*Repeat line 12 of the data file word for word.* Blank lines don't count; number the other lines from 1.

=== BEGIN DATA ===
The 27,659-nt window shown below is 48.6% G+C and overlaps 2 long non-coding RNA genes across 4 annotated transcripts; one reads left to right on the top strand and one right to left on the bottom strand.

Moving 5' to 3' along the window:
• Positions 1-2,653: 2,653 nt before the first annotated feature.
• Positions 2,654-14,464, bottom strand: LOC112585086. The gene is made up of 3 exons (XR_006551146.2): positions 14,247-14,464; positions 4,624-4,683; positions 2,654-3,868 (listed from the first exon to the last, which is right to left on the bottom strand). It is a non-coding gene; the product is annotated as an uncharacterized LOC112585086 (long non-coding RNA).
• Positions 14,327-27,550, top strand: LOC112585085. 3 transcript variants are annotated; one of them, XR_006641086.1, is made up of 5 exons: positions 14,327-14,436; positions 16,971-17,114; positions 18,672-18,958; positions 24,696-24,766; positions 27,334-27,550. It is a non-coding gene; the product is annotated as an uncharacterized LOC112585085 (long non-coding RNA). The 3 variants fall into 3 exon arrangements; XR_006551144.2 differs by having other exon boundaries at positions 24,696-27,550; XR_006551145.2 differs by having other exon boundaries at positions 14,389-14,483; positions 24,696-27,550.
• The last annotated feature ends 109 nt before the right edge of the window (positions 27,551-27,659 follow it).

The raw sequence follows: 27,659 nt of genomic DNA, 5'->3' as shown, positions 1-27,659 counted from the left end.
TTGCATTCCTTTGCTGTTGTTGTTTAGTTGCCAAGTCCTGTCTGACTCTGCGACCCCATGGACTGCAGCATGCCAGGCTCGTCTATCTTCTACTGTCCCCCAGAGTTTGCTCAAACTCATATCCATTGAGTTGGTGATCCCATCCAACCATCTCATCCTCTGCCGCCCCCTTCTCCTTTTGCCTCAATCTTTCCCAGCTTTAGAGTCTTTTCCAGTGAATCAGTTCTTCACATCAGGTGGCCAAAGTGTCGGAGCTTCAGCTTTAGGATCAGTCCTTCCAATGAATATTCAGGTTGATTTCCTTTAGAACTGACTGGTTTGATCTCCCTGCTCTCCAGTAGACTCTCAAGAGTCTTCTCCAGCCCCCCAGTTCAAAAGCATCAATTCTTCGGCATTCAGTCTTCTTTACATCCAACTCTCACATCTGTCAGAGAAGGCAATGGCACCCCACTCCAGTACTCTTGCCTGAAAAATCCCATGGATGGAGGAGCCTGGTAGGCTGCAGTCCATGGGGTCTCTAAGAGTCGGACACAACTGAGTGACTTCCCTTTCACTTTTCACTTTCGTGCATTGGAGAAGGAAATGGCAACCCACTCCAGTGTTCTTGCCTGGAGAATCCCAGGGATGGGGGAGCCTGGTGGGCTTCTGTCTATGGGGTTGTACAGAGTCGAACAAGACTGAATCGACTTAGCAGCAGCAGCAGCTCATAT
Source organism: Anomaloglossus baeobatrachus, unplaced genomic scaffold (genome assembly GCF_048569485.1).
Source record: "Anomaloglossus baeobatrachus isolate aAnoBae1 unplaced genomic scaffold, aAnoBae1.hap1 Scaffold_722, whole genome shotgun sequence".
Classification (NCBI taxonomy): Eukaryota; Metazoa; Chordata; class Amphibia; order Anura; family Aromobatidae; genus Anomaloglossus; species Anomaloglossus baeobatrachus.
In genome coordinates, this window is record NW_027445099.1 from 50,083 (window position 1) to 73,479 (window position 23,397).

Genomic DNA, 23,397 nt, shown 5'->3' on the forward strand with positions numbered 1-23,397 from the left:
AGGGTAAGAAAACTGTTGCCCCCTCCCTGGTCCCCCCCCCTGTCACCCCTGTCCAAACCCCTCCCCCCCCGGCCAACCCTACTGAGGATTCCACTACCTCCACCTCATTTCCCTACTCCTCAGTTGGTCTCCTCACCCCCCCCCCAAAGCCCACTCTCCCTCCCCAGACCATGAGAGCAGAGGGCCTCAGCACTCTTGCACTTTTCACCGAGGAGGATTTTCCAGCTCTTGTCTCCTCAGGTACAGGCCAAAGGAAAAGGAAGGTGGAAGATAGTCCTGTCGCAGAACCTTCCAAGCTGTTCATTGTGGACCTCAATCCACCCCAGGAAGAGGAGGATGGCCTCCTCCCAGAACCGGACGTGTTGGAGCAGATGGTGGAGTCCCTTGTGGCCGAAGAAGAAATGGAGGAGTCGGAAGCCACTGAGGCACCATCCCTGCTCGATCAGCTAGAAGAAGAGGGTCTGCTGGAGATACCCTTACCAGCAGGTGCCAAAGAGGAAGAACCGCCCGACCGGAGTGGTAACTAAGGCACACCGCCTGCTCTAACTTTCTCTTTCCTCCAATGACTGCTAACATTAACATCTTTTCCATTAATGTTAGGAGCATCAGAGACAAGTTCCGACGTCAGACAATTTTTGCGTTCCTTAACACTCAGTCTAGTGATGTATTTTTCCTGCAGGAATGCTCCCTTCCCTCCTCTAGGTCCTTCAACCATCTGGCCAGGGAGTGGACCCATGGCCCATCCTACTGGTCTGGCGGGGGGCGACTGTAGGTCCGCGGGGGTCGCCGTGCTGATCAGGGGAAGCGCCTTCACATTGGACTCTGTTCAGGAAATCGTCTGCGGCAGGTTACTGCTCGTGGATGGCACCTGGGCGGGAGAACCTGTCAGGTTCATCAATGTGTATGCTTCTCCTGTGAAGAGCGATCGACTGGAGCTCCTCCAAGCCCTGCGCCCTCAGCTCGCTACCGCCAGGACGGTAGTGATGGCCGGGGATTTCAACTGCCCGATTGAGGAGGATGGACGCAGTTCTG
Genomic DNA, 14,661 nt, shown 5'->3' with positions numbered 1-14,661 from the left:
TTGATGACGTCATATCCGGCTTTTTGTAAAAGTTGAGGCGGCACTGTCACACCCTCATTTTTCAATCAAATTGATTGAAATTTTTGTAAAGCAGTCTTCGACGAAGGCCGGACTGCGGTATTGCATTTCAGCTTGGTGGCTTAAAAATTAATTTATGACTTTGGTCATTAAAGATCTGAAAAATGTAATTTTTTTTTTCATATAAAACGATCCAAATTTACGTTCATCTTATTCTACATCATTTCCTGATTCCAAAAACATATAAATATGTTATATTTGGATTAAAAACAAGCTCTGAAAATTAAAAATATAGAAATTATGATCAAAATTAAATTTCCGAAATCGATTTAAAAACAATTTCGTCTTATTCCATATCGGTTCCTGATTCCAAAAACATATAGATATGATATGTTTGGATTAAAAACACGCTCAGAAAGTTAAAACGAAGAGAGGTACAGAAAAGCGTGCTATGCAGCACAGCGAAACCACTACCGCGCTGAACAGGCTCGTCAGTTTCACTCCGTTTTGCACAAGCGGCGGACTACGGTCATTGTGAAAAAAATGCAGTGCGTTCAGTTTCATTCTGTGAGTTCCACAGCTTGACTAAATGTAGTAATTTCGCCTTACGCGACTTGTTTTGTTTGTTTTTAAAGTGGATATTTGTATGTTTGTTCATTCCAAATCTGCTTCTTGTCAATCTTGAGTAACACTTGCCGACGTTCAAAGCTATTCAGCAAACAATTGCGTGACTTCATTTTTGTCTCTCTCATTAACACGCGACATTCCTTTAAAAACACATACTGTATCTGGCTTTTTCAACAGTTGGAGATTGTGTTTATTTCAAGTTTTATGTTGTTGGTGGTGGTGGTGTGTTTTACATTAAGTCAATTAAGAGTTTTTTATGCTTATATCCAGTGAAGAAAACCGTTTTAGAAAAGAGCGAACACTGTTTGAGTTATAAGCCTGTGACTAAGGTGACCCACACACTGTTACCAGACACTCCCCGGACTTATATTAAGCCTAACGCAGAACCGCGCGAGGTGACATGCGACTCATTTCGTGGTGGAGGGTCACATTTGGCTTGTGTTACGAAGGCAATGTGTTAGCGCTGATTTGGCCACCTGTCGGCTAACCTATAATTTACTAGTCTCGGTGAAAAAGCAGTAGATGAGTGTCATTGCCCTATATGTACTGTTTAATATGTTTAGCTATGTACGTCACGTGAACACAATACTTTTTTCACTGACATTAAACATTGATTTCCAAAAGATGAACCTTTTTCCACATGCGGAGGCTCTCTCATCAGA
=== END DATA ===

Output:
In genome coordinates, this window is record NW_027445099.1 from 50,083 (window position 1) to 73,479 (window position 23,397).